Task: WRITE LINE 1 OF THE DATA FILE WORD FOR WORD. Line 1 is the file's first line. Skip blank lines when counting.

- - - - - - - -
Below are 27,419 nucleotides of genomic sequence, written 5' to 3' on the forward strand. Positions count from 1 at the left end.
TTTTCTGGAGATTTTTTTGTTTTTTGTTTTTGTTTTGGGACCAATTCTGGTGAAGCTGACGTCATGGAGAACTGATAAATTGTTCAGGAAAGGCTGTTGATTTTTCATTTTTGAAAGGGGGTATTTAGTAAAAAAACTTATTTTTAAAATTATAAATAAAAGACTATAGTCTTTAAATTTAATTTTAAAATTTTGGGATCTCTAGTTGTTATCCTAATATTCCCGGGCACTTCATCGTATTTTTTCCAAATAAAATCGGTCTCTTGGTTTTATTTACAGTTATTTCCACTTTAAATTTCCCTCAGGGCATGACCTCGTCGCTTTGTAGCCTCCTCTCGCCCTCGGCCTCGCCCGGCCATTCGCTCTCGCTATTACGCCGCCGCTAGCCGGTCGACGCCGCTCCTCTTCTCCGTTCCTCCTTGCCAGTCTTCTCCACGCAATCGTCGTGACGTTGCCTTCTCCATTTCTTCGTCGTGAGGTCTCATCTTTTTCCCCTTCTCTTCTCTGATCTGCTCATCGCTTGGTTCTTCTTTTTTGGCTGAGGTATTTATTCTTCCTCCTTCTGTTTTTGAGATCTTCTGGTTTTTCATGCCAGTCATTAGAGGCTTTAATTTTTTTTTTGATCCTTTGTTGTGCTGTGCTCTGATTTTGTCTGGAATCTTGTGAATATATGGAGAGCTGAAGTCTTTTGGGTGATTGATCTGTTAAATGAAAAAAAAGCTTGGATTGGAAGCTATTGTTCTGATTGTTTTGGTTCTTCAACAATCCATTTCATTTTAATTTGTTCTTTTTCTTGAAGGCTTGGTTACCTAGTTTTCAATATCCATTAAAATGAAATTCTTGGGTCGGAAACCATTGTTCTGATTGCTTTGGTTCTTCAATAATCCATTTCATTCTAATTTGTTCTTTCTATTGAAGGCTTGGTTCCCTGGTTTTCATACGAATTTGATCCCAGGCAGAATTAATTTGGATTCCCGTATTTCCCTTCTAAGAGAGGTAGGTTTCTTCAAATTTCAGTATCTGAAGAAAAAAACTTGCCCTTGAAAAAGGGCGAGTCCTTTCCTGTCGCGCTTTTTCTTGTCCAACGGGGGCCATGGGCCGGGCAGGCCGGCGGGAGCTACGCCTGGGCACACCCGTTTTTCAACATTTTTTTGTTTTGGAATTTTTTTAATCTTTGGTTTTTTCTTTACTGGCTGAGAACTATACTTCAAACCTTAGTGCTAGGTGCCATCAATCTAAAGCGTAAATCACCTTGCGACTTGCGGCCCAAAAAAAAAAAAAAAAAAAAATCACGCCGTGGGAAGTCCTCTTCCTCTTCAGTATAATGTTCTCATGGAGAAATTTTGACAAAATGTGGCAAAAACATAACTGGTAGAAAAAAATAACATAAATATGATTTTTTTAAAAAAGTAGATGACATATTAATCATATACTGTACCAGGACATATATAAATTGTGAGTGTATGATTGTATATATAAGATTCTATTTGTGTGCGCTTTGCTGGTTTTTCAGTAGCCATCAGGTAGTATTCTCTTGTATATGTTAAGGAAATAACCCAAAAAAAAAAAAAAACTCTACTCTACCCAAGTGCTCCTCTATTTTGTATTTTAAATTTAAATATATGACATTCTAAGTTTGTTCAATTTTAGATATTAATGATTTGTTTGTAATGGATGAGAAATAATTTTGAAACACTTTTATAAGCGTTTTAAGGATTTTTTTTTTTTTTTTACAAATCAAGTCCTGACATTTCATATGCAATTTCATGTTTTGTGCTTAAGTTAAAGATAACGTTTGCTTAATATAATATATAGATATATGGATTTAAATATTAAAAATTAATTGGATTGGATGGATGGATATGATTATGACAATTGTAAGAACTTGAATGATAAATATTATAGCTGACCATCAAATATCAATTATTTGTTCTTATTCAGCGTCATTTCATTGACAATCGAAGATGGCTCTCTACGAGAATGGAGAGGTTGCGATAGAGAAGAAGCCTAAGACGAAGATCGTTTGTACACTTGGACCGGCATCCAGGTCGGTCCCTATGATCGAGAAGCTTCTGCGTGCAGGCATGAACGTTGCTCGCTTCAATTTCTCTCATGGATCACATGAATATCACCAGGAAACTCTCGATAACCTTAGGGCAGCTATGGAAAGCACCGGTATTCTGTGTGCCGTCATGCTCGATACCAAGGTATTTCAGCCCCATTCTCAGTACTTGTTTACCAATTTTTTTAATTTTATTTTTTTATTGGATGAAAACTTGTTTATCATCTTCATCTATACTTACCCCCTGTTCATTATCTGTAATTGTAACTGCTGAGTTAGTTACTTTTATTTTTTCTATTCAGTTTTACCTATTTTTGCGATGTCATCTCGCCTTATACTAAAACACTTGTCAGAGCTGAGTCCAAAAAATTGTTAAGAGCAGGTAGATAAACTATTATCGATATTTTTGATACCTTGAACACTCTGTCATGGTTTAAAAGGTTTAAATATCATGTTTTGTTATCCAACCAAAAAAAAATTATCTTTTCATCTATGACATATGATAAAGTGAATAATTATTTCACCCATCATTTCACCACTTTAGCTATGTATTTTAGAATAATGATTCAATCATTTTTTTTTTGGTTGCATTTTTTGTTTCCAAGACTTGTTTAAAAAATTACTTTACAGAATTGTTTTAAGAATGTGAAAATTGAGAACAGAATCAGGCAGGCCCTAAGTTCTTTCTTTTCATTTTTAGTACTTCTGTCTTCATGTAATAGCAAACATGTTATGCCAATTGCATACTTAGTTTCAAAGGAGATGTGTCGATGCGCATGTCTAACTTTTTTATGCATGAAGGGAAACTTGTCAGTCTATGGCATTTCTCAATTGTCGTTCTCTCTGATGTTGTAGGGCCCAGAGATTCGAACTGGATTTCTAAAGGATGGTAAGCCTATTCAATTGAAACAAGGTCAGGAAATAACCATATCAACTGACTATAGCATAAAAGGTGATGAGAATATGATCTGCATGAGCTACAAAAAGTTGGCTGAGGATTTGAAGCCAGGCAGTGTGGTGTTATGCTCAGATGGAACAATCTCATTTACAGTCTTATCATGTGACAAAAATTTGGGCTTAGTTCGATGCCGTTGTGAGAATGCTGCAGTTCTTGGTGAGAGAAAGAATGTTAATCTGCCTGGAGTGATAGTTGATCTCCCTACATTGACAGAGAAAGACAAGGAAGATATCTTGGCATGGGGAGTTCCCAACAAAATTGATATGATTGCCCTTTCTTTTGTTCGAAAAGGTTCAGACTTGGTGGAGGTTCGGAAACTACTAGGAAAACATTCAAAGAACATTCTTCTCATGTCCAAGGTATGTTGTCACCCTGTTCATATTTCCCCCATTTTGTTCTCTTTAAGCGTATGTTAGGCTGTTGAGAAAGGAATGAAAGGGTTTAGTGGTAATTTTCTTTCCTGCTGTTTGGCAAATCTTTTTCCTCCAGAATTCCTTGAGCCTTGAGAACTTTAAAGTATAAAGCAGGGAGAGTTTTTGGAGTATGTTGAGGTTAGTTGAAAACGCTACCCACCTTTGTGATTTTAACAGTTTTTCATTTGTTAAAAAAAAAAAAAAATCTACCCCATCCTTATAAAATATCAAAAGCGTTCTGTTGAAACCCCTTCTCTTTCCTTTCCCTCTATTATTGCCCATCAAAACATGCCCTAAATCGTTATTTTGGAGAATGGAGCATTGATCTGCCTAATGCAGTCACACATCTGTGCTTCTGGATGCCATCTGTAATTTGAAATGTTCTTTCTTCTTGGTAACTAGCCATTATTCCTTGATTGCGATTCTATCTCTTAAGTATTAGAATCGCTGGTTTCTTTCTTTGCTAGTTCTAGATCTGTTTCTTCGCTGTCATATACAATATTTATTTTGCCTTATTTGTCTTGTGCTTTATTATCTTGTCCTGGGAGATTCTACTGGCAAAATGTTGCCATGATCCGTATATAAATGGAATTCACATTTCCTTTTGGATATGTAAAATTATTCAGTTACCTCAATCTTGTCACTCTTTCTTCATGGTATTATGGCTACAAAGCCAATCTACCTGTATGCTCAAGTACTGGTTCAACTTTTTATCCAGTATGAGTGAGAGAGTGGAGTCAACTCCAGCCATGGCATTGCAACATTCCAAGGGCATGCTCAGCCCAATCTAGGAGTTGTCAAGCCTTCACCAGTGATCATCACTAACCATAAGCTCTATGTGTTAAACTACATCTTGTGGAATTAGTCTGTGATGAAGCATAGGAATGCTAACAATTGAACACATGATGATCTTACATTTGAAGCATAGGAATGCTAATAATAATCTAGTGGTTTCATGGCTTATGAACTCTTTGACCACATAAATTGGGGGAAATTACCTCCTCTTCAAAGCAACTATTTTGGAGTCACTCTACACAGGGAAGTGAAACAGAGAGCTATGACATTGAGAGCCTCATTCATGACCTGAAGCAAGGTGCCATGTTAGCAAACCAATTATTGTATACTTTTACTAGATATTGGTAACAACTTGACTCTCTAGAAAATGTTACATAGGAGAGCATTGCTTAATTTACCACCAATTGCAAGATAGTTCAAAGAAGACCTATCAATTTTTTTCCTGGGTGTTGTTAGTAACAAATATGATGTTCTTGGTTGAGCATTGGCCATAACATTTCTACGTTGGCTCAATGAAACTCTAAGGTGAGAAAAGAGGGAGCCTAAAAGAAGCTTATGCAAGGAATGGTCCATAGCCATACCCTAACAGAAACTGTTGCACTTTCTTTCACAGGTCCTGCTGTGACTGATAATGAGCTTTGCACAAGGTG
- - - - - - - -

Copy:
Below are 27,419 nucleotides of genomic sequence, written 5' to 3' on the forward strand. Positions count from 1 at the left end.